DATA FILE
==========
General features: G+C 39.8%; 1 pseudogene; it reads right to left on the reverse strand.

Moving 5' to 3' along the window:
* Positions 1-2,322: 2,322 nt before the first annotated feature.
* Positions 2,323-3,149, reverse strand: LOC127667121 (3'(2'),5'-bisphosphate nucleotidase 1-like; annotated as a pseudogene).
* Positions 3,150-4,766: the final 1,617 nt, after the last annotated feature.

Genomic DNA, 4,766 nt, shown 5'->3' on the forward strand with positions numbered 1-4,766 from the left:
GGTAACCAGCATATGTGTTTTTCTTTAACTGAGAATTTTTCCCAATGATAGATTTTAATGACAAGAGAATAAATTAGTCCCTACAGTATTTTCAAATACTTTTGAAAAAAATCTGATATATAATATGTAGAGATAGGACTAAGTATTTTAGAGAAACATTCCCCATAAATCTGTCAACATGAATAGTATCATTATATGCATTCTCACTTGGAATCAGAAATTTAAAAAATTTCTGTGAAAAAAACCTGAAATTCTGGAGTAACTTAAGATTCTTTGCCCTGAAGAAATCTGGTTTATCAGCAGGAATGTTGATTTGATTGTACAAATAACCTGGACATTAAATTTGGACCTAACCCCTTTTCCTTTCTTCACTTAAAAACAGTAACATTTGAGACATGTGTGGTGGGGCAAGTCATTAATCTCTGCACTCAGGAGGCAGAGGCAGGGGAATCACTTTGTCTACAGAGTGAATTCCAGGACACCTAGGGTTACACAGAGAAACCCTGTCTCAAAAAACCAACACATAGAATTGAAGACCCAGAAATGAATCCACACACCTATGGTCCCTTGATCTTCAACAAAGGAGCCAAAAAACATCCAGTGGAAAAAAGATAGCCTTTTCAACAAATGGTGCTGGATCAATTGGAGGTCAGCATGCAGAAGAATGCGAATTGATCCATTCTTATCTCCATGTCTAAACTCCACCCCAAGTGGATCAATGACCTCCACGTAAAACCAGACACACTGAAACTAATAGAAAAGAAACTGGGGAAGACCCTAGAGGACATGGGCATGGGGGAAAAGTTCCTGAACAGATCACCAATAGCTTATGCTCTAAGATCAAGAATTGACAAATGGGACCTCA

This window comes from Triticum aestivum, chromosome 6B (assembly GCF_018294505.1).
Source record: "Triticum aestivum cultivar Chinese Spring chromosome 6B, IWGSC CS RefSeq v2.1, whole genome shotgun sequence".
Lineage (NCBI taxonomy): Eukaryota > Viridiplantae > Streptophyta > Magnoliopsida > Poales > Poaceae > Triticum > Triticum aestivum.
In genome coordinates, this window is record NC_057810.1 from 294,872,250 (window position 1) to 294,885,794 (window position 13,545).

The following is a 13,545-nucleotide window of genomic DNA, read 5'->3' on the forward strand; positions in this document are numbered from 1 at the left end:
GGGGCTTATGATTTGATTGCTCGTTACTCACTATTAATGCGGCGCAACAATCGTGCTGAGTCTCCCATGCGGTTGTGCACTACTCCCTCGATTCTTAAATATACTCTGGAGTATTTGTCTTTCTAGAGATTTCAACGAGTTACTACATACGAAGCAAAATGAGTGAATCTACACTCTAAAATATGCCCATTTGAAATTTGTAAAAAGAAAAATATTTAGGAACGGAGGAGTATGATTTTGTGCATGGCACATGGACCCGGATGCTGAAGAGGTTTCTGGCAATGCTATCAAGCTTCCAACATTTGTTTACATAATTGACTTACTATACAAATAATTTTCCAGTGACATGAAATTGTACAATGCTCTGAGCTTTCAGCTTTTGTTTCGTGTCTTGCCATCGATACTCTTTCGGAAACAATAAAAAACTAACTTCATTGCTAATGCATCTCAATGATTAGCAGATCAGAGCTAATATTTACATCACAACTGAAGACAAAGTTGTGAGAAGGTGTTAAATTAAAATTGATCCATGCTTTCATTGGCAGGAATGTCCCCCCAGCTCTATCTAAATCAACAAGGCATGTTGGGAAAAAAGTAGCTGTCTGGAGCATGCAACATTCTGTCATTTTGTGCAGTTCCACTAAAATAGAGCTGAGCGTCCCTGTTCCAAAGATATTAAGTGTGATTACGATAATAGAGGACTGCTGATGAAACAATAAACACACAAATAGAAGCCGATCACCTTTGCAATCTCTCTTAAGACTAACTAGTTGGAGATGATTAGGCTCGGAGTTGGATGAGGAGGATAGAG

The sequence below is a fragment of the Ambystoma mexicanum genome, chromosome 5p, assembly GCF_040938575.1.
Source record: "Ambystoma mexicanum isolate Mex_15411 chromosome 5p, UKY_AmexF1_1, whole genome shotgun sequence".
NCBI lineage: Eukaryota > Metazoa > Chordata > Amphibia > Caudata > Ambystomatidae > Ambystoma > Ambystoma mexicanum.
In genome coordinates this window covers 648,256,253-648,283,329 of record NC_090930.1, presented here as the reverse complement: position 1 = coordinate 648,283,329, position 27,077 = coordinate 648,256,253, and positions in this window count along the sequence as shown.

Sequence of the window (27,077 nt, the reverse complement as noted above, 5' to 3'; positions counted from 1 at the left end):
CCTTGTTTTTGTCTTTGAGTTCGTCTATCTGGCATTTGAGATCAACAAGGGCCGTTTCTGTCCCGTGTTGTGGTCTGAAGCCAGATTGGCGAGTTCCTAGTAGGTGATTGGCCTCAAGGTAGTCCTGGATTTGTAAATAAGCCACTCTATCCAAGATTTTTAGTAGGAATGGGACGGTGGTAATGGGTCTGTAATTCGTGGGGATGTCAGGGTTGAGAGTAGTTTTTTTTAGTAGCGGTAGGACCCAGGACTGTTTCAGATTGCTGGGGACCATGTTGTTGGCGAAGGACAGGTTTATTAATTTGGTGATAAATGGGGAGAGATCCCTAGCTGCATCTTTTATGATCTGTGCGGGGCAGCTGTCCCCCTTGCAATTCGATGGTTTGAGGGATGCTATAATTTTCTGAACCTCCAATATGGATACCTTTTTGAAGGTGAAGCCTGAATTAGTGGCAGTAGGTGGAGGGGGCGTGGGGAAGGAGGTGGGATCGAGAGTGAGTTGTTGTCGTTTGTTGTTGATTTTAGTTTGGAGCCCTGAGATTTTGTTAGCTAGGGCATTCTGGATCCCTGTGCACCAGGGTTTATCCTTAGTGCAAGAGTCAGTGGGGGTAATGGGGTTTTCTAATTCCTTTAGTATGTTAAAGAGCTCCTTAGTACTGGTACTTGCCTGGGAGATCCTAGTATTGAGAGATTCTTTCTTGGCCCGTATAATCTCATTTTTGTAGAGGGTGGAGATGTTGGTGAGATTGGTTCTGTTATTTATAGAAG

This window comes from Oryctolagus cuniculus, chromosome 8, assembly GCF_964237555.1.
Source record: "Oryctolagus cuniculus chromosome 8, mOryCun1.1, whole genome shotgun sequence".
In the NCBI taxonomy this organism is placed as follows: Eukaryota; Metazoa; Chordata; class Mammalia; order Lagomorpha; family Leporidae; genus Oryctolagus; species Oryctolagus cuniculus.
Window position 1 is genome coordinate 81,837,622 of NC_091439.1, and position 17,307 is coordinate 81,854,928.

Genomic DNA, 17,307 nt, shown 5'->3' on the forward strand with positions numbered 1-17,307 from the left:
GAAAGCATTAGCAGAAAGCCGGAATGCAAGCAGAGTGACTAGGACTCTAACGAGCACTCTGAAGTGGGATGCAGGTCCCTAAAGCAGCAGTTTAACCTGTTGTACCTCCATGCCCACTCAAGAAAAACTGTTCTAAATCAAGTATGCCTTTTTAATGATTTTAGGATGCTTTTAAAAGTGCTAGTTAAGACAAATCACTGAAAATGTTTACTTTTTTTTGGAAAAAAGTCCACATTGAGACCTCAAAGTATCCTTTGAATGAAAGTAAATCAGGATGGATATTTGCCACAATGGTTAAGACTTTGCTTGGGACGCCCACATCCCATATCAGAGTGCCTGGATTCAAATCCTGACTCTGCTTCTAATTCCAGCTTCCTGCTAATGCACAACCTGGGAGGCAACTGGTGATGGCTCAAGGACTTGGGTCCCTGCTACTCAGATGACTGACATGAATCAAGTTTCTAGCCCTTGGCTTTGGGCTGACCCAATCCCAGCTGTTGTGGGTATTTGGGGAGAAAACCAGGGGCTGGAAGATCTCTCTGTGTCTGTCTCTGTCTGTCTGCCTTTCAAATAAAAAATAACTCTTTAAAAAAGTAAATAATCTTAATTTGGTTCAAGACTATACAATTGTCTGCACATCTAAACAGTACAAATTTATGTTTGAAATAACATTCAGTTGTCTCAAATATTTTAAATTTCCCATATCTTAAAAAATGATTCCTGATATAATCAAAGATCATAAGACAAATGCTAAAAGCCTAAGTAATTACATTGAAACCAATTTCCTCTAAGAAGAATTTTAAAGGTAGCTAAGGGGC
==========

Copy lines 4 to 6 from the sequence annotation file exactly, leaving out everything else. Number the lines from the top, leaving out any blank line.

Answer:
* Positions 2,323-3,149, reverse strand: LOC127667121 (3'(2'),5'-bisphosphate nucleotidase 1-like; annotated as a pseudogene).
* Positions 3,150-4,766: the final 1,617 nt, after the last annotated feature.

Genomic DNA, 4,766 nt, shown 5'->3' on the forward strand with positions numbered 1-4,766 from the left: